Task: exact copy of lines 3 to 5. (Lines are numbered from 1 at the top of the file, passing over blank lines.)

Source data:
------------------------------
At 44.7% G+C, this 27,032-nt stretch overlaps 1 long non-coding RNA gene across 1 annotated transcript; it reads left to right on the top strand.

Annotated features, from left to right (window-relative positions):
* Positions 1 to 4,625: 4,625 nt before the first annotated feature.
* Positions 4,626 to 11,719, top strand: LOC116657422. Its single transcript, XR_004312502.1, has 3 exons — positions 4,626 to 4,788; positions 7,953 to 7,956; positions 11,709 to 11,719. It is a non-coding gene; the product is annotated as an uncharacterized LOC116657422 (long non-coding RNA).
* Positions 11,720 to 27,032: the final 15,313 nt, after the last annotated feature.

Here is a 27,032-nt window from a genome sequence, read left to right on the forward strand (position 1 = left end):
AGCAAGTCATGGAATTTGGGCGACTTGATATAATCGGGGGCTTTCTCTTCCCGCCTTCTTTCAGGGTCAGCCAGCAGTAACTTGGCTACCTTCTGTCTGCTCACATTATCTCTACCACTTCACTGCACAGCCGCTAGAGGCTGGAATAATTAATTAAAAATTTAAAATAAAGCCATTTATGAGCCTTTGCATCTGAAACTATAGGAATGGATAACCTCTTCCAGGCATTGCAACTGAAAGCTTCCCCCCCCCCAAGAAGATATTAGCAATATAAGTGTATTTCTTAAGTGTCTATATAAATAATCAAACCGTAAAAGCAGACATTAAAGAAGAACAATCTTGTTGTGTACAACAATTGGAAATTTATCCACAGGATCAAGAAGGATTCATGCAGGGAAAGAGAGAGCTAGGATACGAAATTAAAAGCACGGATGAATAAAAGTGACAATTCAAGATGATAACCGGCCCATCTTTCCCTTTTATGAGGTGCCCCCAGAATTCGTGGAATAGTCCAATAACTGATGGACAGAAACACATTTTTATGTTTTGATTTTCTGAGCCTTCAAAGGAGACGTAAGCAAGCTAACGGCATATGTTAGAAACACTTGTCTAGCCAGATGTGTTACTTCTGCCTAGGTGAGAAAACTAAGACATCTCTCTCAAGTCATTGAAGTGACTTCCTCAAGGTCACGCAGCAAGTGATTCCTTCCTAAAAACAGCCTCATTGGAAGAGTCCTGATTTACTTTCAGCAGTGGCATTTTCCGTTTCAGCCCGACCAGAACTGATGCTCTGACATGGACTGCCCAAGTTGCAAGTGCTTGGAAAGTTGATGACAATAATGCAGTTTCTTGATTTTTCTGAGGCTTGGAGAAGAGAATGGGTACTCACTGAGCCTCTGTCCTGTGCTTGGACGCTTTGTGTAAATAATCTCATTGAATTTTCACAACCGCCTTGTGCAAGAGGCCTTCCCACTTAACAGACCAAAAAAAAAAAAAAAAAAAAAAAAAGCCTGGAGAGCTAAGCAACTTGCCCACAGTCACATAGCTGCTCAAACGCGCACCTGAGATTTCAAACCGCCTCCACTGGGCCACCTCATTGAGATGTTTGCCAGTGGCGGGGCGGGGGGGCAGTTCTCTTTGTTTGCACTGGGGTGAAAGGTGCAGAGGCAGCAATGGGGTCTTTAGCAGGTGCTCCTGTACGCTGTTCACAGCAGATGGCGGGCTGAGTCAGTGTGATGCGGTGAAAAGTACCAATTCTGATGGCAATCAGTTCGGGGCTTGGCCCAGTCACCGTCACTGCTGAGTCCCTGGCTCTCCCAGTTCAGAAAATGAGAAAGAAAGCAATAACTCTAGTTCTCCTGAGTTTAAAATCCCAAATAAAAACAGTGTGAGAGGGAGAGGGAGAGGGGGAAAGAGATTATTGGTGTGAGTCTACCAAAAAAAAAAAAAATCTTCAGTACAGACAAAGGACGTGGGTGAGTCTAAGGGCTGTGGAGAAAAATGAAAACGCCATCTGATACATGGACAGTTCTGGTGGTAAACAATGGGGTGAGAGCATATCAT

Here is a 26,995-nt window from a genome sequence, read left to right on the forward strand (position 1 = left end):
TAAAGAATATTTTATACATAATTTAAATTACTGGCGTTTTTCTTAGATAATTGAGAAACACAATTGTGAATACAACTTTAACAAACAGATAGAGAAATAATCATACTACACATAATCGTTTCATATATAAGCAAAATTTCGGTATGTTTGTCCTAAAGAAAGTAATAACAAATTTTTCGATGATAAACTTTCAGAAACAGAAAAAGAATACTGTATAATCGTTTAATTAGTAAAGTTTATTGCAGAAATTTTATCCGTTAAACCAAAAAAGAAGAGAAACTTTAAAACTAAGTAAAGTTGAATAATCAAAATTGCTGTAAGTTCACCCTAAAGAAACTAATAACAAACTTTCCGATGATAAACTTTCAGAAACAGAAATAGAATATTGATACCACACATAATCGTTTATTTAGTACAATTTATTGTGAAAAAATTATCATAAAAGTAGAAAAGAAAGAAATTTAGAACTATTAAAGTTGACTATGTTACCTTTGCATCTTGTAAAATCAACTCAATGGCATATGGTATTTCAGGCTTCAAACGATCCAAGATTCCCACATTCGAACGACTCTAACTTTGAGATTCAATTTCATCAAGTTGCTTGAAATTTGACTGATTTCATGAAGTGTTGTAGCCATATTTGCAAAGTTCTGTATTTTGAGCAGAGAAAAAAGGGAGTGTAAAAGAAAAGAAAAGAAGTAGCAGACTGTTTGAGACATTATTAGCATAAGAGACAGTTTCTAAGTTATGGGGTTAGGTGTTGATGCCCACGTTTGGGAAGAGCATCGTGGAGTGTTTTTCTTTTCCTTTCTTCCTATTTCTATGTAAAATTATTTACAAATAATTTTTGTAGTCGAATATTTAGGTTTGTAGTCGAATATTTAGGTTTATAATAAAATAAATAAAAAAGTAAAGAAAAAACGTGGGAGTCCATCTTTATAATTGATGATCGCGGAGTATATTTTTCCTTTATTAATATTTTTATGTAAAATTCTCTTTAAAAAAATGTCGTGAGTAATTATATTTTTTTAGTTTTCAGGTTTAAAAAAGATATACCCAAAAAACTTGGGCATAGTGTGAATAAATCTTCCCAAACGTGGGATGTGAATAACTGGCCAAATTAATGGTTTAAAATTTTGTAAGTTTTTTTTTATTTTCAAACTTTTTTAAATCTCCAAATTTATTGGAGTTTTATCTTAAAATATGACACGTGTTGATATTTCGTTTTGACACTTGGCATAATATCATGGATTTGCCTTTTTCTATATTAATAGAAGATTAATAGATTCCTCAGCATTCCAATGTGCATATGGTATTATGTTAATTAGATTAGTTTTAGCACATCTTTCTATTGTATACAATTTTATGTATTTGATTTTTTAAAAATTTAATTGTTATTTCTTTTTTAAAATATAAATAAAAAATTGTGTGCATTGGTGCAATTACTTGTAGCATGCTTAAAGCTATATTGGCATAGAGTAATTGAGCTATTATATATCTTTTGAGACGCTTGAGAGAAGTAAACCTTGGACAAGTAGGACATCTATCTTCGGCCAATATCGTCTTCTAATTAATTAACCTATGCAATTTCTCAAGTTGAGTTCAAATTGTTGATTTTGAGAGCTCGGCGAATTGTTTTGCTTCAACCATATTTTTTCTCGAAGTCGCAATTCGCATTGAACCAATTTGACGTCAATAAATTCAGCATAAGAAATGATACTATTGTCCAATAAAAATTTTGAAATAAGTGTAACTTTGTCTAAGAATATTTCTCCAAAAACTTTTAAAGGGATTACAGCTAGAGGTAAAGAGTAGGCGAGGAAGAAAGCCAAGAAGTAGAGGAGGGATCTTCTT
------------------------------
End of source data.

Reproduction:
* Positions 1 to 4,625: 4,625 nt before the first annotated feature.
* Positions 4,626 to 11,719, top strand: LOC116657422. Its single transcript, XR_004312502.1, has 3 exons — positions 4,626 to 4,788; positions 7,953 to 7,956; positions 11,709 to 11,719. It is a non-coding gene; the product is annotated as an uncharacterized LOC116657422 (long non-coding RNA).
* Positions 11,720 to 27,032: the final 15,313 nt, after the last annotated feature.